Thursday, October 29, 2009

Darkest Before the Dawn?

When many things seem to go wrong at once, it can be even harder to maintain a positive attitude and believe there’s light at the end of the tunnel. It’s frustrating when you put dozens of irons in the fire but get little or no response. Sometimes even a rejection is better than the feeling that your audition/submission/application is floating in the ether of the Internet. The many things we can’t control, the waiting for others to offer auditions/work, etc. can be stressful. So evidence that the tide is turning brings relief and satisfaction. And creates synergy.

Acting: Quite the flurry of activity. One agent called with a direct VO booking (without an audition) that day. Another called to put me on ice for a job. And another called with another direct booking. However, I happened to be without my phone for 1 hour and 15 minutes, so she booked someone else. Sigh.

Though I missed out on that and even if I don’t get the other, it’s great to know more than one client at more than one agency is interested in hiring me. Plus the more you’re on your agents' radar, the better. And I got a callback (the call came after 10PM, another example of why I should always have my phone) for more than 5 weeks of paid improv.

I also learned that I know a couple of the auditors of an upcoming audition. This business, like many others, can be a lot about who you’ve worked with before and who you know. I hope being among friends will help me stay in the moment (not in my head) and audition well.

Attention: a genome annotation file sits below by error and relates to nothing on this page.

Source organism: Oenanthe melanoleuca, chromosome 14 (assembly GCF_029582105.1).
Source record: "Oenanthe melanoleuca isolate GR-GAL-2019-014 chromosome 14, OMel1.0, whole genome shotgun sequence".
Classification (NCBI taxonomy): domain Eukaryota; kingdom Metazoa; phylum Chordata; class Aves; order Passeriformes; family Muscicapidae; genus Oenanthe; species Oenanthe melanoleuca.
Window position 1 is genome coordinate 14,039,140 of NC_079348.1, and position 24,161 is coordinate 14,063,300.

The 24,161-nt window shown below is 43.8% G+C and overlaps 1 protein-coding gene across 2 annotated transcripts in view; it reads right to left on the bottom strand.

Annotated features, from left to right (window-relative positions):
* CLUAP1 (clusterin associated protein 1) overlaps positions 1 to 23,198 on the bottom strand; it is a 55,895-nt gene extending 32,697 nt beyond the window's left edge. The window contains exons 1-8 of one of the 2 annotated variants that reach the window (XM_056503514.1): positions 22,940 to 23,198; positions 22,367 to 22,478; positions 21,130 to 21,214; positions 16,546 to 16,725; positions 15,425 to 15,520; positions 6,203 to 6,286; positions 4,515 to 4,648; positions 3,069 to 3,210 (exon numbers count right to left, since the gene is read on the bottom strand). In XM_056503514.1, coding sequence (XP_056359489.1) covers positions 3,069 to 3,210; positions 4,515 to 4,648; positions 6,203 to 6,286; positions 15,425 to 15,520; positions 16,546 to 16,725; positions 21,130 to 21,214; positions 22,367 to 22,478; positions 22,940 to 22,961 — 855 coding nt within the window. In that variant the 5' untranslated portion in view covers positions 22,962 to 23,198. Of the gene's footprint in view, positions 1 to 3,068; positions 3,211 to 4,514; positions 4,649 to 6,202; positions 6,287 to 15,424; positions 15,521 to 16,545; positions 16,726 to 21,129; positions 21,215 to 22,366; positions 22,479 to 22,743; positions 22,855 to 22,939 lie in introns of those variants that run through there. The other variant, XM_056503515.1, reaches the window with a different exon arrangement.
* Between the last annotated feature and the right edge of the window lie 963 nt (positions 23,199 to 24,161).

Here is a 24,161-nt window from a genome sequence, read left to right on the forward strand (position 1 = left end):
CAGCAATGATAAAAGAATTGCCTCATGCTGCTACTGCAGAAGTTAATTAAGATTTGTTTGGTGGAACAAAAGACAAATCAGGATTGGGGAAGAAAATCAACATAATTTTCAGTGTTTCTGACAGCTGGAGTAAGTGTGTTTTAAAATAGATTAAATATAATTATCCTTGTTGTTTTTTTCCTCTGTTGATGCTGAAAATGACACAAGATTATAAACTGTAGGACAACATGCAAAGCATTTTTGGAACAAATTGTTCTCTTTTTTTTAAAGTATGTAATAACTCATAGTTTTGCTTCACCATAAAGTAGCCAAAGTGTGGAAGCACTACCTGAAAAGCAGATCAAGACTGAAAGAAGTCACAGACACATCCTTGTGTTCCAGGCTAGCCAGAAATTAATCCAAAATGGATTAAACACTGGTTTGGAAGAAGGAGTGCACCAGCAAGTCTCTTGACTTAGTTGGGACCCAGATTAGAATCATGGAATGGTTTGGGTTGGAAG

Writing: The recent request to revise one of my paranormals shows that my writing and ideas are good enough to interest an editor enough to take time out of her day to call, email and be willing to work with me. I needed that shot in the arm.

The sermon, opening and benediction for the Best Church of God (discussed last week) got some good laughs. Which encourages me to do more comedy writing.

I’ve been helping a multi-published friend fix her overdue book. She’s using many of my suggestions, which reinforces that I know what I’m doing.

Other: Will be spending more time with a valued friend. Many fun social events on the calendar. I’m also redoing The Artist's Way. Maybe that’s the catalyst for all of this forward motion?

I’m very grateful to be busy, get work and have things to look forward to. What developments are you grateful for?

Thursday, October 22, 2009

Writing for Whom You Know, Not What You Know

When you decide to be a writer, you need to choose what to write, what market you’re aiming for and who the readers will be. Within each type of writing lies a myriad of elements to consider and balance. Then your work needs to captivate an industry professional. Is it easier when you know who that person is? Two recent experiences prove the answer is yes and no.

1) Writing for a particular director and performer. I’ve been doing the weekly Missalette (program) and short marketing pieces for The Best Church of God, a parody church service currently at Chicago’s Lakeshore Theater.

An idea for a sermon popped into my head. Having seen the show many times, I was very familiar with the style, format and subjects previously covered. I also knew that since BCOG believes in the literal word of the Bible as set down in the original English, I’d need a good sprinkling of Bible quotes to support my argument. I’d worked with the director for weeks on the program and a couple of other projects, so I had an idea of his likes/dislikes. And I’ve known the performer who’d be doing said sermon for years , and could hear his character in my head as I wrote.